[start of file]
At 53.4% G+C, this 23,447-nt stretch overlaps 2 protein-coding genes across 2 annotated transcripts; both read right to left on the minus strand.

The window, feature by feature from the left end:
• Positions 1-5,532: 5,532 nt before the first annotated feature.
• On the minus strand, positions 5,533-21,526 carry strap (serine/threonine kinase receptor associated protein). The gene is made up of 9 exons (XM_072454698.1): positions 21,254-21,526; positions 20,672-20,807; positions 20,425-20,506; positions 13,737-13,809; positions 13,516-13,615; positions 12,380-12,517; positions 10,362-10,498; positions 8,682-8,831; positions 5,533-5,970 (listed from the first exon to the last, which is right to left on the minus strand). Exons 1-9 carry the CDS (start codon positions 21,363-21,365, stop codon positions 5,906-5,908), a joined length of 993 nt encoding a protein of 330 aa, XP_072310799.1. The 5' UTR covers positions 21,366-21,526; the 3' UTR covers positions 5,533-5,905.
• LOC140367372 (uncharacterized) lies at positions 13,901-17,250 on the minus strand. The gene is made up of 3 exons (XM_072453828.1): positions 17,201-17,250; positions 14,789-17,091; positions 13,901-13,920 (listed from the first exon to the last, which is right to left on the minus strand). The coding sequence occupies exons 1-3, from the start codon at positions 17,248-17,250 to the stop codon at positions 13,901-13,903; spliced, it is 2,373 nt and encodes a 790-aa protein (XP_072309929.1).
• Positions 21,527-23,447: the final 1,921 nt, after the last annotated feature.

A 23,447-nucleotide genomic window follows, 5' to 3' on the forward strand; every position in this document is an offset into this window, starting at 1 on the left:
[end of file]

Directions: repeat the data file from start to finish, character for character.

At 53.4% G+C, this 23,447-nt stretch overlaps 2 protein-coding genes across 2 annotated transcripts; both read right to left on the minus strand.

The window, feature by feature from the left end:
• Positions 1-5,532: 5,532 nt before the first annotated feature.
• On the minus strand, positions 5,533-21,526 carry strap (serine/threonine kinase receptor associated protein). The gene is made up of 9 exons (XM_072454698.1): positions 21,254-21,526; positions 20,672-20,807; positions 20,425-20,506; positions 13,737-13,809; positions 13,516-13,615; positions 12,380-12,517; positions 10,362-10,498; positions 8,682-8,831; positions 5,533-5,970 (listed from the first exon to the last, which is right to left on the minus strand). Exons 1-9 carry the CDS (start codon positions 21,363-21,365, stop codon positions 5,906-5,908), a joined length of 993 nt encoding a protein of 330 aa, XP_072310799.1. The 5' UTR covers positions 21,366-21,526; the 3' UTR covers positions 5,533-5,905.
• LOC140367372 (uncharacterized) lies at positions 13,901-17,250 on the minus strand. The gene is made up of 3 exons (XM_072453828.1): positions 17,201-17,250; positions 14,789-17,091; positions 13,901-13,920 (listed from the first exon to the last, which is right to left on the minus strand). The coding sequence occupies exons 1-3, from the start codon at positions 17,248-17,250 to the stop codon at positions 13,901-13,903; spliced, it is 2,373 nt and encodes a 790-aa protein (XP_072309929.1).
• Positions 21,527-23,447: the final 1,921 nt, after the last annotated feature.

A 23,447-nucleotide genomic window follows, 5' to 3' on the forward strand; every position in this document is an offset into this window, starting at 1 on the left: